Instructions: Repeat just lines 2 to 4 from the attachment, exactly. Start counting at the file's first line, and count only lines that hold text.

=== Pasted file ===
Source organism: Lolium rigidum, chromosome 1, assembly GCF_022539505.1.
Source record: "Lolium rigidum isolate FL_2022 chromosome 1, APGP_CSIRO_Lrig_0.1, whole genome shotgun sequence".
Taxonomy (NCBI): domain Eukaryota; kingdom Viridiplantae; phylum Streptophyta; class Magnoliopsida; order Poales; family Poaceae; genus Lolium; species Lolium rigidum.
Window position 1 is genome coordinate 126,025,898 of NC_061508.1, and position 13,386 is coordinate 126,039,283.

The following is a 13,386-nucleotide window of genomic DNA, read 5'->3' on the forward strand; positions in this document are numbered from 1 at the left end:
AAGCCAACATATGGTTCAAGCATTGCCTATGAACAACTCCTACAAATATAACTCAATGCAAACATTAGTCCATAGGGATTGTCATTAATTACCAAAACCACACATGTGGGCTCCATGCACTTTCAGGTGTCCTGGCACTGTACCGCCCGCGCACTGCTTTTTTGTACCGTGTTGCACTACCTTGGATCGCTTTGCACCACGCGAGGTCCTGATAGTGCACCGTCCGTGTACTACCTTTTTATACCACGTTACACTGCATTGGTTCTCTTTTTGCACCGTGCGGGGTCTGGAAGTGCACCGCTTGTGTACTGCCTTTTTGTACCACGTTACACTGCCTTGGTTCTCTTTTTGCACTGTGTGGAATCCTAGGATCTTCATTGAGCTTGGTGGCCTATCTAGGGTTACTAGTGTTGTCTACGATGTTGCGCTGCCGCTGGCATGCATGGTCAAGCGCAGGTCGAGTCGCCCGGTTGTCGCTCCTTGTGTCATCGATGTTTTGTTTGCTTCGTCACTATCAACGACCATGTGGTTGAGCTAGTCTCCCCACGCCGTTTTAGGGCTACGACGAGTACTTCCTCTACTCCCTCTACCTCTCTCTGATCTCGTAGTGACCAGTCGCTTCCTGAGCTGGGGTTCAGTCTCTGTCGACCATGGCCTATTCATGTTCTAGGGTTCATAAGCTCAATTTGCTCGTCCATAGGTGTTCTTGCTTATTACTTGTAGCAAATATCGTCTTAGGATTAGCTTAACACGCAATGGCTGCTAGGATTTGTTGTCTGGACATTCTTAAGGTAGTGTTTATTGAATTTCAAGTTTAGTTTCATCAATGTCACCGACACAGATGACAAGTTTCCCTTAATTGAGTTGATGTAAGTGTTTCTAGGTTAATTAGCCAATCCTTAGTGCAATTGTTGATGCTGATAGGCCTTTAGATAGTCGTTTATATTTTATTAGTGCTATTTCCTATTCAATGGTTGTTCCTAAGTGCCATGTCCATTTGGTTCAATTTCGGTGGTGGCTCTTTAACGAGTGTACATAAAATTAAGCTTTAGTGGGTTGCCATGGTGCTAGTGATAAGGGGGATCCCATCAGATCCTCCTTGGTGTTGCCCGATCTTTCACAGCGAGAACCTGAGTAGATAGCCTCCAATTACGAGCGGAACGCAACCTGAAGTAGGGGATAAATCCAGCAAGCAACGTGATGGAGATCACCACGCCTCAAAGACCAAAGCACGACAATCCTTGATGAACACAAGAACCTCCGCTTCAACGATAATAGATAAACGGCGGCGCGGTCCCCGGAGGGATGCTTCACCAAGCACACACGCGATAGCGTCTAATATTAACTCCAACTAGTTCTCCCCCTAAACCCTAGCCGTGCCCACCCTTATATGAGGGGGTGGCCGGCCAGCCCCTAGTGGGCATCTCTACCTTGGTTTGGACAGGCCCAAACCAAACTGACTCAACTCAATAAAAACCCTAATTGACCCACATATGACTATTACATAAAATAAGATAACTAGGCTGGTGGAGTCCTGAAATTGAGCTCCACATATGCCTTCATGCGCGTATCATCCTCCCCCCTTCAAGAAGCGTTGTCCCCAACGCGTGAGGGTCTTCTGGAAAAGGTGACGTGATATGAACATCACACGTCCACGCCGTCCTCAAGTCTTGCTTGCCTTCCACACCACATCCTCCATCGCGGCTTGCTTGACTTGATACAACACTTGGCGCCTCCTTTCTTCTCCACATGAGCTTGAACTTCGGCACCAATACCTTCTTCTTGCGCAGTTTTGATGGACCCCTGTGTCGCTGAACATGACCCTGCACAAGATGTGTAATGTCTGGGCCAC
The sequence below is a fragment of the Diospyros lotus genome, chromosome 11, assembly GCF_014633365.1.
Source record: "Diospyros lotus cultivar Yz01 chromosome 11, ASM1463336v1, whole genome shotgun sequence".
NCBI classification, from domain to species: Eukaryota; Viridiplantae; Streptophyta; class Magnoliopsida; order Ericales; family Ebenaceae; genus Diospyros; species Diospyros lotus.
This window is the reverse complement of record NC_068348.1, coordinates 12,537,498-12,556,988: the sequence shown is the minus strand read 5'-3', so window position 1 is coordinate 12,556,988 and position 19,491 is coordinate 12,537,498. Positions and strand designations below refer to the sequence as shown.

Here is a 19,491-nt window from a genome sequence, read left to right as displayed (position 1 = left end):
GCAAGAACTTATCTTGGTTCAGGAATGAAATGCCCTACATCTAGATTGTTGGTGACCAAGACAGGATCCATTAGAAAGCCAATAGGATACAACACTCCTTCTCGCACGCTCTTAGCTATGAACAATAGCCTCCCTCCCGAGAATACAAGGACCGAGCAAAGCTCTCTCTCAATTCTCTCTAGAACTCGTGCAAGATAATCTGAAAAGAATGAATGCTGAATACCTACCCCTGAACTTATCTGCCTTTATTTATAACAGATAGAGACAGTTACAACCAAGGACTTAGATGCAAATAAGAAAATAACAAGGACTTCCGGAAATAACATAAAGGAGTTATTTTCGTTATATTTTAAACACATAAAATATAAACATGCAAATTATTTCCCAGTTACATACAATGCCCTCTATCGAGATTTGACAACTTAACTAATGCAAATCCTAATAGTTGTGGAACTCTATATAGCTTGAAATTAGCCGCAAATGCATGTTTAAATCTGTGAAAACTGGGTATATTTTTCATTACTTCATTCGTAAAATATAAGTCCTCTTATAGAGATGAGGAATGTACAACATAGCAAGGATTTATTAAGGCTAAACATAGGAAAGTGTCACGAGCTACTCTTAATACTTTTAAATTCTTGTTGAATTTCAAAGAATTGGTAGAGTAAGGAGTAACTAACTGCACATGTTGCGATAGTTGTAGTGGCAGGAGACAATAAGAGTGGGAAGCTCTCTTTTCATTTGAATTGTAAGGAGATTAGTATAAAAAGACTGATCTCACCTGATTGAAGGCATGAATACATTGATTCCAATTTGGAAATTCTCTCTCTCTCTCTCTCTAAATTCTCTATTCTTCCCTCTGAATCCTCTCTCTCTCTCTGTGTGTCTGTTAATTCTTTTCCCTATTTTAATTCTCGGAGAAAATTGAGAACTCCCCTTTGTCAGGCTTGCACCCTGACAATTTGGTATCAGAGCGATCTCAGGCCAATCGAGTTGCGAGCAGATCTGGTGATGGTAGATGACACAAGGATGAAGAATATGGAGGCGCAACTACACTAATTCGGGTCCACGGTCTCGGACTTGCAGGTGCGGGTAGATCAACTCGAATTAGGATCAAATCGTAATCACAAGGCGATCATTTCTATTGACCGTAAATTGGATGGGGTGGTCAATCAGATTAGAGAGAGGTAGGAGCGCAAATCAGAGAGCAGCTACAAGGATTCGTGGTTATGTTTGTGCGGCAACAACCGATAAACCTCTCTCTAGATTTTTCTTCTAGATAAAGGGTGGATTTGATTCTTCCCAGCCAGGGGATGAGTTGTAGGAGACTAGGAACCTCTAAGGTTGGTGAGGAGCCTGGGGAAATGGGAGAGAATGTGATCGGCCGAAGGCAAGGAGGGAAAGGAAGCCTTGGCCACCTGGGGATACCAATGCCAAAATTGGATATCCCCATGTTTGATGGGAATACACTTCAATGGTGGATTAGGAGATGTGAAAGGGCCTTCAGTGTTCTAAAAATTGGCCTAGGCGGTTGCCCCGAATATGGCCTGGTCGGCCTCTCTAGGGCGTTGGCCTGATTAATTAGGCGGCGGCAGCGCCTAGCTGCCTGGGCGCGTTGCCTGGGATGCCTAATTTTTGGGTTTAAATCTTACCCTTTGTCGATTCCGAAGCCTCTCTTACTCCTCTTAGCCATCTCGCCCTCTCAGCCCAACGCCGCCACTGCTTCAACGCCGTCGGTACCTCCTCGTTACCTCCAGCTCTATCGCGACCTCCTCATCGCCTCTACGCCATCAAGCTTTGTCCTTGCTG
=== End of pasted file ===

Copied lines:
Source record: "Lolium rigidum isolate FL_2022 chromosome 1, APGP_CSIRO_Lrig_0.1, whole genome shotgun sequence".
Taxonomy (NCBI): domain Eukaryota; kingdom Viridiplantae; phylum Streptophyta; class Magnoliopsida; order Poales; family Poaceae; genus Lolium; species Lolium rigidum.
Window position 1 is genome coordinate 126,025,898 of NC_061508.1, and position 13,386 is coordinate 126,039,283.